Royal Flying Doctor Service of Australia

aeromedical organisation in Australia

The Royal Flying Doctor Service of Australia (RFDS) is a medical service in Australia. It was the first flying medical service in the world.[1][2] It provides emergency and other health care to people living in rural and remote areas. It is a not-for-profit organisation.

Old RFDS logo at Alice Springs Base.

Communities in the Outback and the bush are generally small, and spread over large distances. Many farms, stations and outstations are located far from towns over rough trails. Because of this, many of these places do not have access to hospitals or doctors. The Flying Doctor Service brings medical service to them. It can land planes in any community that has an airstrip.

Today it has a fleet of about 60 planes. They fly from 21 bases located across Australia.[3]


One of the original de Havilland DH.50 planes flown by Qantas. Here it is delivering a patient to hospital in Brisbane in 1931.



The service was started by Reverend John Flynn.[1] He had worked in rural areas of Victoria. In 1912, he was asked by the Presbyterian Church to look at the needs of people living in the Northern Territory. His report about it led to the creation of the Australian Inland Mission (AIM). Flynn became the manager of this. It began as one nursing clinic. By 1926, it had become a network of ten nursing clinics.[2]

On 15 May 1928, Flynn formed the AIM Aerial Medical Service. This was an experiment based in Cloncurry, in Queensland. AIM leased a de Havilland DH.50 plane from the Queensland and Northern Territory Aerial Service (Qantas). The plane was named Victory. It would fly doctors to remote communities. The service answered its first call on 17 May 1928. From Cloncurry, the plane flew 137 kilometres (85 mi) to Julia Creek in central Queensland.[2] Within its first year of operations, the service flew more than 30,000 kilometres in 50 flights. It became the world's first flying ambulance service.[4]

From the mid-1920s, Flynn had been experimenting with radio together with Alfred Traeger. Traeger built the first pedal-powered transmitter in 1929. It allowed people in remote places to contact a central medical base. These transmitters were given out gradually to stations, missions and other communities around Cloncurry. Cloncurry was the base site for a large transmitter.


An RFDS Beechcraft Super King Air on a remote airstrip

During its first few decades, the service got most of its money from community fundraising, volunteers and donations. Today, the service gets financial help from the federal and state governments. But it still needs money from fundraising and donations from the community.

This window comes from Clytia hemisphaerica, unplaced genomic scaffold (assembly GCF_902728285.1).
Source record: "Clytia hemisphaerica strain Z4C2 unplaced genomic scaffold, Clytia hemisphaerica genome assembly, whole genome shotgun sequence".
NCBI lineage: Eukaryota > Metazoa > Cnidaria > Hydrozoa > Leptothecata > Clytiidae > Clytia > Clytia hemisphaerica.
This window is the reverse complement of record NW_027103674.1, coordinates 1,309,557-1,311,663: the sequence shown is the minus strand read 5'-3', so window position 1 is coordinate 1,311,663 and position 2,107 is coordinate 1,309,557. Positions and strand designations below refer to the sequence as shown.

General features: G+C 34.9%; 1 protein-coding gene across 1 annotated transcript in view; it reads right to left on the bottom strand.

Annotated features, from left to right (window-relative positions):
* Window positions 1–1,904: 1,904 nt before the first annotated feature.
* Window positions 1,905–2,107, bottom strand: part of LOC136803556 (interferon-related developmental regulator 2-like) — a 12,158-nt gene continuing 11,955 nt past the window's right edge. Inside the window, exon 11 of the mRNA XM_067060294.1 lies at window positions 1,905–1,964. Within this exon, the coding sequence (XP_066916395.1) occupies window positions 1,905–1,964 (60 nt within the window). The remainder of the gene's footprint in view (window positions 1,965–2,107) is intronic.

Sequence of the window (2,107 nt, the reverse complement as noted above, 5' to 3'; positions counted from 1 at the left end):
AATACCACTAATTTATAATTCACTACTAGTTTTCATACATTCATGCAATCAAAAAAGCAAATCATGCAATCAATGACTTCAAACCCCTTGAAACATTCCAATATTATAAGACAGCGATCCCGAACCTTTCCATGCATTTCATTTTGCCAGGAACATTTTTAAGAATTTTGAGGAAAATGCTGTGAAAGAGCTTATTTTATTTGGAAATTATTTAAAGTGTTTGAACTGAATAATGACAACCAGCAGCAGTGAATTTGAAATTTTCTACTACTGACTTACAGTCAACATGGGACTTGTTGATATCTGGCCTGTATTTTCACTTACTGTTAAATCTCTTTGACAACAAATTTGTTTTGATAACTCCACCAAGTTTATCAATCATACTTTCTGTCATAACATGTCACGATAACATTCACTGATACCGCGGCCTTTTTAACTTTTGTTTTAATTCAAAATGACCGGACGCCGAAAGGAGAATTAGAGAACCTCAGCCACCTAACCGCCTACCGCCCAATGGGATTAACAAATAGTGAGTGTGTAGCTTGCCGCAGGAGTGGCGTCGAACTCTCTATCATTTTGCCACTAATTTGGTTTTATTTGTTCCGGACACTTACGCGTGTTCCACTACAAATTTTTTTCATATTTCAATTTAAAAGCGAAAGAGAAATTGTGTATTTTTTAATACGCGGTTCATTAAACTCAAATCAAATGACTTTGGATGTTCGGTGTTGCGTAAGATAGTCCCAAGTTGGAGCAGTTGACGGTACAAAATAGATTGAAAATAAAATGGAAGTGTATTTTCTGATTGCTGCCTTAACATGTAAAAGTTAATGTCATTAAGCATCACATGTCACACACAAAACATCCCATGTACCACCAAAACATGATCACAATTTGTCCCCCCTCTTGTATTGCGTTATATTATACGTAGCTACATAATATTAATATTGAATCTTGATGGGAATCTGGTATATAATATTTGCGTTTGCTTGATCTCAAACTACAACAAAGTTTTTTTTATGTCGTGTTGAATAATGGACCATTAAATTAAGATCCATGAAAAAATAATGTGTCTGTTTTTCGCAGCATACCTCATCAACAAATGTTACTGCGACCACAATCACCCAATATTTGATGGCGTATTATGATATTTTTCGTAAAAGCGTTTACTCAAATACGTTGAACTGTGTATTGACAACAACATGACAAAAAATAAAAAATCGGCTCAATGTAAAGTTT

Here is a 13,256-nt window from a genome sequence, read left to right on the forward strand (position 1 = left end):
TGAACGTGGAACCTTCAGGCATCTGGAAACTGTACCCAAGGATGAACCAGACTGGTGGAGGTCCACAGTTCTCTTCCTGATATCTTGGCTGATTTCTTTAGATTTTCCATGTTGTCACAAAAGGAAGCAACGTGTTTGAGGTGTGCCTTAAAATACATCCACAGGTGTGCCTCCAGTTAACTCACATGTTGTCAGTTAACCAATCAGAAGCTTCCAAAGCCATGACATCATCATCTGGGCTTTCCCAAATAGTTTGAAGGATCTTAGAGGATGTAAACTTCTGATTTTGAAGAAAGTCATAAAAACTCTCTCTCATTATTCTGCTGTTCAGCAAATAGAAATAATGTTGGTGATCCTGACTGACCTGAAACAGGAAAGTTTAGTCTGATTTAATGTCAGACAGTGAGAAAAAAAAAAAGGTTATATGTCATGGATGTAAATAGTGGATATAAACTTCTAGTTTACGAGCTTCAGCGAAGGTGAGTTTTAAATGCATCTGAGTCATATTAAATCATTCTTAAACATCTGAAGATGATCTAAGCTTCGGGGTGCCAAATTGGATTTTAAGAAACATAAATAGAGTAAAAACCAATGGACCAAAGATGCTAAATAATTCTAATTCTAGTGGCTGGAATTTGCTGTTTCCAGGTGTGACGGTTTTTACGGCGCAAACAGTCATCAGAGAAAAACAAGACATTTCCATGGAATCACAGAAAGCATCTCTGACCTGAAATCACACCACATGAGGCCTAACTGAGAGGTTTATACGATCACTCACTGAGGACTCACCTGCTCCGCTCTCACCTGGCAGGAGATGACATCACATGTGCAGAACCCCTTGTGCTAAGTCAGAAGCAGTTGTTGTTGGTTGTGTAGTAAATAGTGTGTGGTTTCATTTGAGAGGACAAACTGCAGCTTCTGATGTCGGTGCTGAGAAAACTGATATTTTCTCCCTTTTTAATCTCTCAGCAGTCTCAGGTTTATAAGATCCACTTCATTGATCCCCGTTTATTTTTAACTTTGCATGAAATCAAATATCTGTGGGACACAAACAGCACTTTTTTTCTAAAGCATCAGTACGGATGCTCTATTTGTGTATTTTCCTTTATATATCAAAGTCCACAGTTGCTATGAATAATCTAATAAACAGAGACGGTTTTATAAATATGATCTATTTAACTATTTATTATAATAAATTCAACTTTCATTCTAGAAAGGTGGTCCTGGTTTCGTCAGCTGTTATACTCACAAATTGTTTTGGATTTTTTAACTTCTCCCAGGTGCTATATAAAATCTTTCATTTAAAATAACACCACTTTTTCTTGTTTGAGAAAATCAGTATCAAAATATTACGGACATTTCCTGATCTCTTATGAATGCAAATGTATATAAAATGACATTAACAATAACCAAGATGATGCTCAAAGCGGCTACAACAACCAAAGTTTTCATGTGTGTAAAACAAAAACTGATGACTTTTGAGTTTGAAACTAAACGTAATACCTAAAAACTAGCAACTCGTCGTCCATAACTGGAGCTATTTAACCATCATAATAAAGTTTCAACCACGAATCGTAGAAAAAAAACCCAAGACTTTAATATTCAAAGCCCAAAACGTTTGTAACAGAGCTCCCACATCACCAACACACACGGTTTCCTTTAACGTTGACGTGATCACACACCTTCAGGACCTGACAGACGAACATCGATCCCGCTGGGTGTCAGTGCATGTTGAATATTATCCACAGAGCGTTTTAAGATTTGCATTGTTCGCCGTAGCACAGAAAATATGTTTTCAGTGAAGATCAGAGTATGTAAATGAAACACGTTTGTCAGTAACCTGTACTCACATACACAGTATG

Until the 1960s, the service mostly leased planes and pilots. After this point, the service moved on to buying its own equipment and employing its own pilots and mechanics.



By the early 1930s, there was growing interest in expanding the service across the continent. Demand for its services was increasing. In response, the service expanded its fleet by hiring more planes and more pilots. Money from fundraising and the Australian Government[4] helped to finance the project. In 1934, it became the Australian Aerial Medical Service. It opened up new bases across the country, in Wyndham, Port Hedland, Kalgoorlie, Broken Hill, Alice Springs, Meekatharra, Charters Towers and Charleville. These bases were organised into "sections". A council to manage the organisation was formed in 1936.

The service's name was changed to the Flying Doctor Service in 1942. It was given the honorific "Royal" in 1955.[4]



  1. 1.0 1.1 "Australians: John Flynn". Behind the News. Australian Broadcasting Corporation. Archived from the original on 22 November 2008. Retrieved 5 February 2014.{{cite web}}: CS1 maint: bot: original URL status unknown (link)
  2. 2.0 2.1 2.2 "Reverend John Flynn (1880–1951)". Reserve Bank of Australia. Archived from the original on 2 February 2009. Retrieved 5 February 2014.
  3. "RFDS Annual Report 2011/12" (PDF). Sydney: Royal Flying Doctor Service. 30 June 2012. p. 7. Archived from the original (PDF) on 21 April 2013. Retrieved 9 January 2013.
  4. 4.0 4.1 4.2 Ryan Corbett Bell (2009). The Ambulance: A History. McFarland. pp. 163–166. ISBN 9780786438112.

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